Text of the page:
Conscious Caregiving in Pandemic Times

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Reality Check: 

We do not know the lasting impact of this collective experience. We know that childhood adversity can manifest into limitations that last a life-time. The “soft” or “super learning” years are our best chance of setting a positive course and solid foundation for learning and living.

Luckily, the human brain and body were made for processing change and adapting. We know that safe, supportive, and loving relationships can lessen the effects of trauma/adversity on children’s development. 

The adult brain has a little more resistance to change and uncertainty. It will be our work to sustain and nurture ourselves so that we can be present for our children. Throughout this blog, I will share insight and tips for intentionally empowering and support ourselves as caregivers in this time.

Caregivers can start by practicing 3 simple skills to build relationships and buffer adversity:

  1. Listen
  2. Celebrate the “Sunny Spots”
  3. Seed Hope

You can help your child and yourself be resilient to adverse experiences by building in assets and/or buffer experiences each day. Learn more at Developmental Asset Framework.

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Examples Developmental Assets

Give Yourself Permission to Experiment

Homeschooling, teleworking, isolation, uncertainty, illness, societal and economic unrest are just a few things that are pressurizing and already pressurized system. I predict, there will be bright spots and hurdles. The way through it inwards in commUnity- relationships have never mattered more. By figuring out what gives us the most joy, quality time, and sustenance and amplifying that, we give a gift to our children.

Together we rise. Try these evidence informed ways to beat stress.

Ingredients to Grow Resilient Families

  • Drink LOTS of water
  • Move often- Kid Friendly Movement and Yoga?
  • BREATH
  • Go outside, witness beauty 
  • Eat and sleep well- take naps
  • Have fun, play
  • Connect with people who feel safe and loving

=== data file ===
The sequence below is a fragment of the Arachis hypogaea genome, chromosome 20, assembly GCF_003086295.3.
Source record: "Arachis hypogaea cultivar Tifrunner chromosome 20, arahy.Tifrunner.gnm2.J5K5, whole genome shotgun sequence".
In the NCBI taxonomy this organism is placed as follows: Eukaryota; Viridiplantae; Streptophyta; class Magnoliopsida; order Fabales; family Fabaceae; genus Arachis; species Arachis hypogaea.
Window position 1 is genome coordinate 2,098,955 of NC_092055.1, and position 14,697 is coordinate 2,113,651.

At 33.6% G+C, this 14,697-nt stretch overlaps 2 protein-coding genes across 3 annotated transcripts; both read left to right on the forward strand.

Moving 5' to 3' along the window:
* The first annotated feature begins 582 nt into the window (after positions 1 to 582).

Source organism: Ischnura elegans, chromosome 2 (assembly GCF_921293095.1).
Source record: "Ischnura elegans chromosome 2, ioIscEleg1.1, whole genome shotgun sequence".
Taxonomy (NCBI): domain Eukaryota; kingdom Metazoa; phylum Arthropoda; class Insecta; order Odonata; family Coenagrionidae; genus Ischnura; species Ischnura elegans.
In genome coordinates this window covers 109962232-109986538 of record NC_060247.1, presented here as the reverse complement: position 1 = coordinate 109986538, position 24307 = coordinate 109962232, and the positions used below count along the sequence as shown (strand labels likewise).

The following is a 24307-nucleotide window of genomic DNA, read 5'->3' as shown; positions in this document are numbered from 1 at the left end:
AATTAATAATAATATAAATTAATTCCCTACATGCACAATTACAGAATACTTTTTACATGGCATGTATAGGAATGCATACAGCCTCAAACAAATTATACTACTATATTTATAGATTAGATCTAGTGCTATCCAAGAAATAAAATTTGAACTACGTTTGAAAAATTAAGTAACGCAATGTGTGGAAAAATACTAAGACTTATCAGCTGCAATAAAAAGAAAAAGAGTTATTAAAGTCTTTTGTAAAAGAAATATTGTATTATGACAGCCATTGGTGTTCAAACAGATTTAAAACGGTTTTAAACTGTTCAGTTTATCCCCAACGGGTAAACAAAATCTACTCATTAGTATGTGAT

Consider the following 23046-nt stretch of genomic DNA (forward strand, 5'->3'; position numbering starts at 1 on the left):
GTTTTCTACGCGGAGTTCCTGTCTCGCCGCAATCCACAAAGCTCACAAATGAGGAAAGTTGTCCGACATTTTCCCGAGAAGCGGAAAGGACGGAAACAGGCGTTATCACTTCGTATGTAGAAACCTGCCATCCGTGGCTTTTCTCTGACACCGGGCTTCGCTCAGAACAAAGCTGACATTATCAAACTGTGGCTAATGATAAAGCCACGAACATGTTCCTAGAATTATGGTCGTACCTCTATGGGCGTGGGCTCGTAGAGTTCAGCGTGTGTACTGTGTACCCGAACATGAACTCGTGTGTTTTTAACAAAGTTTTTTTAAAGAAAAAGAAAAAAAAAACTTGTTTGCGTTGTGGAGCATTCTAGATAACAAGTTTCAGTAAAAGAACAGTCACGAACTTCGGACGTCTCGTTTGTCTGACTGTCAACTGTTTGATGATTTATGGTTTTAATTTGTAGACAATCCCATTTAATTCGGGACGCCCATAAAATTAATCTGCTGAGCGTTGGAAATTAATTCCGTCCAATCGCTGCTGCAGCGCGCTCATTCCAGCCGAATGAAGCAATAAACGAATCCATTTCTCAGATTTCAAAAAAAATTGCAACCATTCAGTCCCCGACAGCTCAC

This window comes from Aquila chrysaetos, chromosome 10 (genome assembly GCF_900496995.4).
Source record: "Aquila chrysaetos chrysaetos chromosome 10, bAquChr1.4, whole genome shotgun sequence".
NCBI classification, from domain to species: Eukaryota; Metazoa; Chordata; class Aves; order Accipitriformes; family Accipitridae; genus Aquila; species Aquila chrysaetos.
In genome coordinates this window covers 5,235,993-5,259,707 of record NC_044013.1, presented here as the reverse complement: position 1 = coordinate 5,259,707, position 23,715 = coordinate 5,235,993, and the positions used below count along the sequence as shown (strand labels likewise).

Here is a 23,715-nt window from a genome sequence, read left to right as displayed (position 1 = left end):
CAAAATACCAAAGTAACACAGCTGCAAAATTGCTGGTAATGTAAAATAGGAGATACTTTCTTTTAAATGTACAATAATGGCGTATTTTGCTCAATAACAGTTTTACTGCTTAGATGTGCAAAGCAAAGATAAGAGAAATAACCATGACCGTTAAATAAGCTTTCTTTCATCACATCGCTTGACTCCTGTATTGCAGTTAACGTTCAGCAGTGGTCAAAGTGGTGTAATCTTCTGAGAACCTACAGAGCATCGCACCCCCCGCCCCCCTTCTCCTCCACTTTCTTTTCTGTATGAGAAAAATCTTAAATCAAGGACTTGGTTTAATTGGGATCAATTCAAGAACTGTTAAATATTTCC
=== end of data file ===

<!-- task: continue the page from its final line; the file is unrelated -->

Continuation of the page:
• Talk about your feelings
  • Sing, Yell, Cry- use your voice
  • Read, watch, and think positively when possible
  • If you feel overwhelmed, find support
  • Keep a gratitude journal
  • Focus on what you can control
  • Make space for Mindful Moments
  • Be the person you would have needed if you were a kids in these times.
  • Build in special events and experiences that are once-in-a-lifetime.
  • Ensure kids remember more than just a virus and being “stuck” at home. Remember camping in the yard, making Moon Sand, and learning a family song or dance. Make it memorable. 
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Start with what you know.

So much is unknown right now. It is important to keep what you can know in perspective. I think the old idea that “knowledge is power” has never been more important. Get to know yourself and your family again in this new reality. Can you become aware of how your needs and your children’s needs have changed? How they might continue to stabilize and evolve over the weeks and months ahead? Give yourself a new “True North” by getting clear on who you are and what you give or ask for in this present moment. Try these self-coaching questions:

  1. What are my roles and who am I really responsible to/for?
  2. What is my unique value add in this time?
  3. What resources or supports can I discover?
  4. What do I believe is the safest and most important next step/need?
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Talking to children about COVID-19 and social distancing?

Stephanie Grant, PhD recommends these 10 tips:

1. Don’t ignore what’s happening, because your children – especially those with histories of trauma – will pick up on the fact that things are unexpectedly different in their worlds. But do avoid making them nervous.

2. A good message is to talk about the virus and how “we’re working together to keep more people from getting sick by pausing school and other places crowds may be…it’s so awesome so many people are working to help one another out!”

3. Focus on what WILL stay the same…little things, that you’ll still get up and eat breakfast, you’ll still have lunch, you’ll still sleep in your bed, etc. Give a nice long list.

4. If you sense a child is becoming anxious about it, call it out casually: “I noticed you might be kind of anxious about something…I’m wondering if it has anything to do with XYZ?”

5. Provide visual structure for your kids at this time. Make a visual plan for the day, introduce it in the morning, and work your way through it during the day. It will take extra effort on your part, but will help them with any anxiety and these unexpected changes.

6. Outdoor play and field trips, baths, sensory play, etc. will be helpful activities. I’ll likely post some other ideas over the next few weeks on my Facebook page as well.

7. Remember that unexpected change, loss of routine and structure, and increased stress in the world will be HUGE triggers for many of your kids. Focus on co-regulation, keep expectations appropriate, and give grace to yourself and them.

8. Deep breaths, guys. Deep breaths. We can do this together.

Tips by Stephanie Grant, PhD

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Last thought: Just Let Them Play: An Alternative Approach to Schooling at Home During the Quarantine

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